Suzanne Fields

Tensions in the conservative coalition, between libertarians and neoconservatives, religious traditionalists and traditional Republicans, businessmen big and small, are not new. The fissures between social conservatives and market conservatives usually closed, and they joined to win elections. Bob Dole, criticized for not being conservative enough, nevertheless called himself a Ronald Reagan conservative and declared that liberty should not be perceived as license. What Ronald Reagan called the "magic of the marketplace" often required conservatives "to raise our voices in protest when the profit motive turns poisonous, coarsening our culture, polluting our air or airwaves."

It's a mark of conservatism that hope must be tempered by experience. George W. learned that from his father's defeat. "Read my lips," can't morph into "Swallow the taxes." He's late in calling for spending restraint but he says he means it. (We'll see.) "The farther back you look," said Winston Churchill, "the farther forward you see." The late Robert Bartley, editorial page editor of The Wall Street Journal for 30 years, said it succinctly: "Conservative principles and conservative approaches start in the real world as it exists, not in some lovely but imaginary utopia."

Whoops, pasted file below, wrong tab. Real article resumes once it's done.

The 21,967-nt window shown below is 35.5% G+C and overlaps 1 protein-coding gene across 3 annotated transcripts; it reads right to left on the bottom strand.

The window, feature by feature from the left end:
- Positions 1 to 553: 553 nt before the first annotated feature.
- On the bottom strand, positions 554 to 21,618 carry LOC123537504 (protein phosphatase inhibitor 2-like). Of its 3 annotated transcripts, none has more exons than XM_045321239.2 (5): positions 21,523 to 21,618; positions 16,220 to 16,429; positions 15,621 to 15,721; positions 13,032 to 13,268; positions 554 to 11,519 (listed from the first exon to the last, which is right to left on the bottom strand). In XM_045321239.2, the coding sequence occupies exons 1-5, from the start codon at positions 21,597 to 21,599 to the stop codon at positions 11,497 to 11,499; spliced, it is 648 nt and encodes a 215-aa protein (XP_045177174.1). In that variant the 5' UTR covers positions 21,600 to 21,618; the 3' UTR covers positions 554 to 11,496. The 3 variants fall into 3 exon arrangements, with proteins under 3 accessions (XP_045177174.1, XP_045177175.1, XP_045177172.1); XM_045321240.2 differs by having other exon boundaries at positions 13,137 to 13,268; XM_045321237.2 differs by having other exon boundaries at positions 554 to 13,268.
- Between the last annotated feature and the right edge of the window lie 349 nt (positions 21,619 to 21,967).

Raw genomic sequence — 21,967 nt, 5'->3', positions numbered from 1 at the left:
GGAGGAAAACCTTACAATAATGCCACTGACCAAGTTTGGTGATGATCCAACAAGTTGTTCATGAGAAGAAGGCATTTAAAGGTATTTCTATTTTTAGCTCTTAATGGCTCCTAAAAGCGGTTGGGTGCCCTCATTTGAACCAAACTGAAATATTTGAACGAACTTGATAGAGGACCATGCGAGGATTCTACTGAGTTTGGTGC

I grew up in a card-carrying New Deal family, where Republican women were ridiculed as little old ladies in tennis shoes guarding the water against fluoride or as buxom Daughters of the American Revolution looking backward to their ancestors with little interest in the future. Ronald Reagan restored my patriotism with his clear-eyed view of "the evil empire."

George W. Bush is not Ronald Reagan, but in some ways he echoes the earlier president's foreign policy vision. He has not fought the war in Iraq with the competence we expected, but his vision sounds like the vision Ronald Reagan shared with the British parliament in 1982: "We must be staunch in our conviction that freedom is not the sole prerogative of a lucky few, but the inalienable right of all human beings. It would be cultural condescension, or worse, to say that any people prefer dictatorship to democracy."

We'll have to wait and see whether this can apply in Iraq. That will be the president's legacy, for better or worse, no matter how we characterize his ideology.


Suzanne Fields

Suzanne Fields is currently working on a book that will revisit John Milton's 'Paradise Lost.'

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